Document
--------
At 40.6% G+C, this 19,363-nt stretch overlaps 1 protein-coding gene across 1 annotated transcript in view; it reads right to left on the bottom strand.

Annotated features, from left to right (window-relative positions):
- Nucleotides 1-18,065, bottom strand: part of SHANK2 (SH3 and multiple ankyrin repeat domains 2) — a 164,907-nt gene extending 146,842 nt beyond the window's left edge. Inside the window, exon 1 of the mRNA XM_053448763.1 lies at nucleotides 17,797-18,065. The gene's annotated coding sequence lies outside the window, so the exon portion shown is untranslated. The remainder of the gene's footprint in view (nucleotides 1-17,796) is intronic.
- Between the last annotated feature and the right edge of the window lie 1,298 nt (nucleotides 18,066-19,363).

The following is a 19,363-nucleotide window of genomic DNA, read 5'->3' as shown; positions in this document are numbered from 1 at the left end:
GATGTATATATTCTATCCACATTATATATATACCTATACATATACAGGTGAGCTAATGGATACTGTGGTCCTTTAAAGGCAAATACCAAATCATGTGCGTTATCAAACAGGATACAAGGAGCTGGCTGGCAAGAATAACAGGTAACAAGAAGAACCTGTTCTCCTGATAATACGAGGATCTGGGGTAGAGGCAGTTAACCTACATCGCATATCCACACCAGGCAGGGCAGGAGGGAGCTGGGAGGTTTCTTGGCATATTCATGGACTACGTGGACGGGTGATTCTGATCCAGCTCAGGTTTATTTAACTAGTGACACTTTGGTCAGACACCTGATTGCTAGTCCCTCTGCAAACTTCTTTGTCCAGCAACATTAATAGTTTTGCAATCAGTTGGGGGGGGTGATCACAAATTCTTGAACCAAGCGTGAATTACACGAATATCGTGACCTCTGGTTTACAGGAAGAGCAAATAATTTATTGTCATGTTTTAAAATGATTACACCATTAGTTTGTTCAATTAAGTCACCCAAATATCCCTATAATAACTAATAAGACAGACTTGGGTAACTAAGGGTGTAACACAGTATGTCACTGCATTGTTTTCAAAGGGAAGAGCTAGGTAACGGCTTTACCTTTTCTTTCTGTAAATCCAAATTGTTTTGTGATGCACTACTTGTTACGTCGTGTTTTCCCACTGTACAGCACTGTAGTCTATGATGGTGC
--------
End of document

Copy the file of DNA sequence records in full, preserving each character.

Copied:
At 40.6% G+C, this 19,363-nt stretch overlaps 1 protein-coding gene across 1 annotated transcript in view; it reads right to left on the bottom strand.

Annotated features, from left to right (window-relative positions):
- Nucleotides 1-18,065, bottom strand: part of SHANK2 (SH3 and multiple ankyrin repeat domains 2) — a 164,907-nt gene extending 146,842 nt beyond the window's left edge. Inside the window, exon 1 of the mRNA XM_053448763.1 lies at nucleotides 17,797-18,065. The gene's annotated coding sequence lies outside the window, so the exon portion shown is untranslated. The remainder of the gene's footprint in view (nucleotides 1-17,796) is intronic.
- Between the last annotated feature and the right edge of the window lie 1,298 nt (nucleotides 18,066-19,363).

The following is a 19,363-nucleotide window of genomic DNA, read 5'->3' as shown; positions in this document are numbered from 1 at the left end:
GATGTATATATTCTATCCACATTATATATATACCTATACATATACAGGTGAGCTAATGGATACTGTGGTCCTTTAAAGGCAAATACCAAATCATGTGCGTTATCAAACAGGATACAAGGAGCTGGCTGGCAAGAATAACAGGTAACAAGAAGAACCTGTTCTCCTGATAATACGAGGATCTGGGGTAGAGGCAGTTAACCTACATCGCATATCCACACCAGGCAGGGCAGGAGGGAGCTGGGAGGTTTCTTGGCATATTCATGGACTACGTGGACGGGTGATTCTGATCCAGCTCAGGTTTATTTAACTAGTGACACTTTGGTCAGACACCTGATTGCTAGTCCCTCTGCAAACTTCTTTGTCCAGCAACATTAATAGTTTTGCAATCAGTTGGGGGGGGTGATCACAAATTCTTGAACCAAGCGTGAATTACACGAATATCGTGACCTCTGGTTTACAGGAAGAGCAAATAATTTATTGTCATGTTTTAAAATGATTACACCATTAGTTTGTTCAATTAAGTCACCCAAATATCCCTATAATAACTAATAAGACAGACTTGGGTAACTAAGGGTGTAACACAGTATGTCACTGCATTGTTTTCAAAGGGAAGAGCTAGGTAACGGCTTTACCTTTTCTTTCTGTAAATCCAAATTGTTTTGTGATGCACTACTTGTTACGTCGTGTTTTCCCACTGTACAGCACTGTAGTCTATGATGGTGC